This is week 2 with Jeff. If you didn’t read last week, here is more about Jeff or skip down to the final portion of the interview.
Jeff De Boer is the pastor of Redeemer OPC in Ada, Michigan. Prior to this pastorate, Jeff pastored in the RCUS, PCA, and URCNA varying across rural, suburban, and metro areas. He is a graduate of Mid America Reformed Seminary and studied law at the University of Iowa. He and his wife, Karen, have 5 children ranging from two college-aged down to 3 younger school-aged children.
Here are his responses to our final 3 questions…
4- What is a great idea or practice you learned from someone outside the Reformed world (something you learned in pre-Reformed days that you still do or something you’ve picked up from those outside the Reformed world) Doesn’t have to be you personally, could be church practice.
For a time I participated in some Acts 29 church planting meetings. At one of those meetings a church planter mentioned something that seemed rather striking at the time but upon reflection is a perfect consequence of good biblical theology. This church planter suggested that rather than trying to create all kinds of new opportunities to evangelize, we simply consider the way in which God has uniquely created each of us with our strengths and weakness, likes and dislikes, and we use those creational realities in seeking those who do not know Christ. For me, that might mean joining a group to ride motorcycles or bicycles. For others, it means gaming groups, biking or running clubs, or something totally different. Live life with other people rather than seeking to normalize the security of isolation.
5- What is a great idea or practice you learned from someone within the Reformed world?
This is an idea from Ted Powers, former church planting coordinator in the PCA: make many points of contact. Some of them will work and others will not. But you are not likely to find the people God is working in through his Spirit if you sit in your office waiting for them to come to you. For example, make it a point to make at least one new contact each day.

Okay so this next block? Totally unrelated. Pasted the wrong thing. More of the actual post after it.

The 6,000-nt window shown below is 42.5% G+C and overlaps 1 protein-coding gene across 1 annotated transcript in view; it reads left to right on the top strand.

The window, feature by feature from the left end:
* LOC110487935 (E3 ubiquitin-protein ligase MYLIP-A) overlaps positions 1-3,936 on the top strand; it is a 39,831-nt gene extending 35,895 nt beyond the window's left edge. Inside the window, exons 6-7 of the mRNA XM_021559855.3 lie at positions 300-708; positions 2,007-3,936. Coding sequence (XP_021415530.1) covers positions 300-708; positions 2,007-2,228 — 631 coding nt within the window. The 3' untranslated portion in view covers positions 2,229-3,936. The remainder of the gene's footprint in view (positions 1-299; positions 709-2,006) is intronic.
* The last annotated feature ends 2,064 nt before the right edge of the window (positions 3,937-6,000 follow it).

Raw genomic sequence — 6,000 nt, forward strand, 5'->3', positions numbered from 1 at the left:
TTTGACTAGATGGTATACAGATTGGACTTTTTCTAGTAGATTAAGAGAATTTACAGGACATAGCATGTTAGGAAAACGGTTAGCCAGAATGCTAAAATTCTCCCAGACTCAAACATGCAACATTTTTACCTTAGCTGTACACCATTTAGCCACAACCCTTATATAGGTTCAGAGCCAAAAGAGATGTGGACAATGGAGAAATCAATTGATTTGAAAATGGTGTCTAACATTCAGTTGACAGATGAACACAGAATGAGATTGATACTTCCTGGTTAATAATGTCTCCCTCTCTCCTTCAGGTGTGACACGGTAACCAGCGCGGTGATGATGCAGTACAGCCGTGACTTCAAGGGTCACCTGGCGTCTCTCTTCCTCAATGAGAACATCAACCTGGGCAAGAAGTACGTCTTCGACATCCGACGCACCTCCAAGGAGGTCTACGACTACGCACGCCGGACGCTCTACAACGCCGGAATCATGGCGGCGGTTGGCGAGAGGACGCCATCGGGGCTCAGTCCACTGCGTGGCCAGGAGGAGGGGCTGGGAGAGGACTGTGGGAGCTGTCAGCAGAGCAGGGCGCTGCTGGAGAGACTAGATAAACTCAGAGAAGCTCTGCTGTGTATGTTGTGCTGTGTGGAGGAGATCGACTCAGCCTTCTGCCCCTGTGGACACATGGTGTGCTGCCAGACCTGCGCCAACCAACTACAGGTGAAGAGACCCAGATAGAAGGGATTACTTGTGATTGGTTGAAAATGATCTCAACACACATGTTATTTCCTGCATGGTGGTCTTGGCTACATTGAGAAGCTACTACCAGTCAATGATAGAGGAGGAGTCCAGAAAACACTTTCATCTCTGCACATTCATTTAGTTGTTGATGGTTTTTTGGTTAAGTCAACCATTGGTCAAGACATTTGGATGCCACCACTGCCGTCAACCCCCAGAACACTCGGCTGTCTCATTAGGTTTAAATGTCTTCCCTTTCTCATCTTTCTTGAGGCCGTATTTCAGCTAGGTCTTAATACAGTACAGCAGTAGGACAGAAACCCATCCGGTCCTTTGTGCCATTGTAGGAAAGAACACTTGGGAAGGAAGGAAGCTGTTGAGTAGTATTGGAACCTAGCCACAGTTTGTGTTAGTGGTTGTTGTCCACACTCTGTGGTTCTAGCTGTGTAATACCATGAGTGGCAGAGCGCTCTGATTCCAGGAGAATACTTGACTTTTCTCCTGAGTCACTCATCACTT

6- What is the most “successful” outreach thing you’ve done or what has most contributed to your “success?” —not necessarily you personally, could be something you’ve implemented in church life or a collective church practice or approach.
The most effective thing for me has been serving as a police and prison chaplain. In each of the three places I’ve most recently served I’ve become a police chaplain, and in the first two instances started the chaplaincy program. Neither of the police chiefs in those departments were Christians, but they still valued (as many people still do in our culture) the helpfulness of religion. My agreement with the chiefs was not to instigate proselytizing conversations, but if the officers asked about my convictions I had absolute freedom to respond. Because of my involvement in the departments, I officiated at weddings (with a gospel message), had debriefing and counseling sessions with officers who were experiencing trauma, spent many hours in deep conversation on ride-alongs, and developed good friends. In each of those two departments, there were officers who became believers in Christ and began attending worship.
Corporately, the most important thing I’ve done as a pastor is to encourage the development of a small group ministry with the expectation that these groups are the natural onramps for people who are new to Jesus and our church. As the gap widens between church and culture, it seems critical to me to create a place where people can hear the gospel and watch its validating impact on the lives of other people. I would much rather focus our attention on efforts that are part of the normal rhythm of our church and lead to natural discipling relationships, and then supplement those efforts with intentional outreaches into our community that signal to the unchurched that we are a place they can come.